Sunday, 10 July 2011

The Tensor Algebra Monad

It's been a little while since my last post. That's partly because I've been busy writing new code. I've put up a new release, HaskellForMaths 0.3.3, which contains three new modules:
- Math.Combinatorics.Digraph
- Math.Combinatorics.Poset
- Math.Combinatorics.IncidenceAlgebra

I'll go through their contents at some point, but this time I want to talk about the tensor algebra.

So recall that previously we defined the free vector space over a type, tensor products, algebras and coalgebras in Haskell code.

In HaskellForMaths, we always work with the free vector space over a type: that means, we take some type b as a basis, and form k-linear combinations of elements of b. This construction is represented by the type Vect k b.

Given two vector spaces A = Vect k a, B = Vect k b, we can form their tensor product A⊗B = Vect k (Tensor a b). So Tensor is a type constructor on basis types, which takes basis types a, b for vector spaces A, B, and returns a basis type for the tensor product A⊗B.

We also defined a type constructor DSum, which returns a basis type for the direct sum A⊕B.

Now, we saw that tensor product is a monoid (at the type level, up to isomorphism):
- it is associative: (A⊗B)⊗C is isomorphic to A⊗(B⊗C)
- it has a unit: the field k itself is an identity for tensor product, in the sense that k⊗A is isomorphic to A, is isomorphic to A⊗k

Given some specific vector space V, we can consider the tensor powers of V:
k, V, V⊗V, V⊗V⊗V, ...
(We can omit brackets in V⊗V⊗V because tensor product is associative.)

And indeed we can form their direct sum:
T(V) = k ⊕ V ⊕ V⊗V ⊕ V⊗V⊗V ⊕ ...
(where an element of T(V) is understood to be a finite sum of elements of the tensor powers.)

This is a vector space, since tensor products and direct sums are vector spaces. If V has a basis e1,e2,e3,..., then a typical element of T(V) might be something like 3 + 5e2 + 2e1⊗e3⊗e1.

Now the interesting thing is that T(V) can be given the structure of an algebra, as follows:
- for the unit, we use the injection of k into the first direct summand
- for the mult, we use tensor product

For example, we would have
e2 * (2 + 3e1 + e4⊗e2) = 2e2 + 3e2⊗e1 + e2⊗e4⊗e2

With this algebra structure, T(V) is called the tensor algebra.

So how should we represent the tensor algebra in HaskellForMaths? Suppose that V is the free vector space Vect k a over some basis type a. (Recall also that the field k itself can be represented as the free vector space Vect k () over the unit type.) Can we use the DSum and Tensor type constructors to build the tensor algebra? Something like:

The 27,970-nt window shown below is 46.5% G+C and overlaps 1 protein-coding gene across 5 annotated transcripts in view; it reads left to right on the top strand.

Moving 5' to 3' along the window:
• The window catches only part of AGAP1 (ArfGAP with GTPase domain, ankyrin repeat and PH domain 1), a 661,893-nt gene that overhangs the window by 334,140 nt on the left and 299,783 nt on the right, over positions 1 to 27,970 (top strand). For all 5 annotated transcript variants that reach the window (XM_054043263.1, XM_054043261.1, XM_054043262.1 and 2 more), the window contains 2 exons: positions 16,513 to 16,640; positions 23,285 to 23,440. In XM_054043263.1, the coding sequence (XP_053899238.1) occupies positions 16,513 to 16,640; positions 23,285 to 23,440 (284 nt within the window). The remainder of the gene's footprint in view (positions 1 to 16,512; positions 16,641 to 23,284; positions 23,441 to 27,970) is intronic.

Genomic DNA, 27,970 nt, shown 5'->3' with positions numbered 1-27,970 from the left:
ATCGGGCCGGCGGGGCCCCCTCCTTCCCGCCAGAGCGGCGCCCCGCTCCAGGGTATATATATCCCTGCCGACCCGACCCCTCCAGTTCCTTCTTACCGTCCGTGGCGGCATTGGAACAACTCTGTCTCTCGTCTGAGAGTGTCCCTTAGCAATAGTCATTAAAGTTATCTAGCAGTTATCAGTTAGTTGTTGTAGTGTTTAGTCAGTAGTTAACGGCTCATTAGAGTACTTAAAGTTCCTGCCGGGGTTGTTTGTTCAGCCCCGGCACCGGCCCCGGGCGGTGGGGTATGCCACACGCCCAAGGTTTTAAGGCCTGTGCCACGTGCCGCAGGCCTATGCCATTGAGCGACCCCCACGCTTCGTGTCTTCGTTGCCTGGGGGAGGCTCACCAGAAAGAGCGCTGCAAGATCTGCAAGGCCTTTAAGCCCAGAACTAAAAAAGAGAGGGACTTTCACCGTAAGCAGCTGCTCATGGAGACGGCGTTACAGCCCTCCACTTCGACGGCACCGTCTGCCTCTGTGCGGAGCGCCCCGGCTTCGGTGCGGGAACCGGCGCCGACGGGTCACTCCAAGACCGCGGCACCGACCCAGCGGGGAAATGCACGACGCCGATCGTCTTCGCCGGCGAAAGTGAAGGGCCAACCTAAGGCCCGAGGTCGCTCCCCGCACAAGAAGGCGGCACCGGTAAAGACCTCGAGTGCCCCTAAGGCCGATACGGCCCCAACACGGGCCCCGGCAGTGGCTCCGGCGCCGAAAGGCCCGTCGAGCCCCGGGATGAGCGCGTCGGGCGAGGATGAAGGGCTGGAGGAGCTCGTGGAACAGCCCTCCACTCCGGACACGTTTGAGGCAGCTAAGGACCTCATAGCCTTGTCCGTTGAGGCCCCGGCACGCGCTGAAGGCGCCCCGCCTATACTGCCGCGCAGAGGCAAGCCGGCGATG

Vect k (DSum () (DSum a (DSum (Tensor a a) (DSum ...))))

Hmm, that's not going to work - we can't build the whole of what we want that way. (Unless some type system wizard knows otherwise?) So instead of representing the direct sum and tensor product at the type level, we're going to have to do it at the value level. Here's the definition:

data TensorAlgebra a = TA Int [a] deriving (Eq,Ord)

Given the free vector space V = Vect k a over basis type a, then TensorAlgebra a is the basis type for the tensor algebra over a, so that Vect k (TensorAlgebra a) is the tensor algebra T(V). The Int in TA Int [a] tells us which direct summand we're in (ie which tensor power), and the [a] tells us the tensor multiplicands. So for example, e2⊗e1⊗e4 would be represented as TA 3 [e2,e1,e4]. Then Vect k (TensorAlgebra a) consists of k-linear combinations of these basis elements, so it is the vector space T(V) that we are after.

Here's a Show instance:

instance Show a => Show (TensorAlgebra a) where
    show (TA _ []) = "1"
    show (TA _ xs) = filter (/= '"') $ concat $ L.intersperse "*" $ map show xs

It will be helpful to have a vector space basis to work with, so here's one that we used previously:

newtype EBasis = E Int deriving (Eq,Ord)

instance Show EBasis where show (E i) = "e" ++ show i

Then, for example, our Show instance gives us:

> :l Math.Algebras.TensorAlgebra
> return (TA 0 []) <+> return (TA 2 [E 1, E 3])

(Recall that the free vector space is a monad, hence our use of return to put a basis element into the vector space.)

So note that in the show output, the "*" is meant to represent tensor product, so this is really 1+e1⊗e3. You can actually get Haskell to output the tensor product symbol - just replace "*" by "\x2297" in the definition of show - however I found that it didn't look too good in the Mac OS X terminal, and I wasn't sure it would work on all OSes.

Ok, how about an Algebra instance? Well, TensorAlgebra a is basically just a slightly frilly version of [a], so it's a monoid, and we can use the monoid algebra construction:

instance Mon (TensorAlgebra a) where
    munit = TA 0 []
    mmult (TA i xs) (TA j ys) = TA (i+j) (xs++ys)

instance (Num k, Ord a) => Algebra k (TensorAlgebra a) where
    unit x = x *> return munit
    mult = nf . fmap (\(a,b) -> a `mmult` b)

So now we can do arithmetic in the tensor algebra:

> let e_ i = return (TA 1 [E i]) :: Vect Q (TensorAlgebra EBasis)
> let e1 = e_ 1; e2 = e_ 2; e3 = e_ 3; e4 = e_ 4
> (e1+e2) * (1+e3*e4)

We've got into the habit of using QuickCheck to check algebraic properties. Let's just check that the tensor algebra, as we've defined it, is an algebra:

instance Arbitrary b => Arbitrary (TensorAlgebra b) where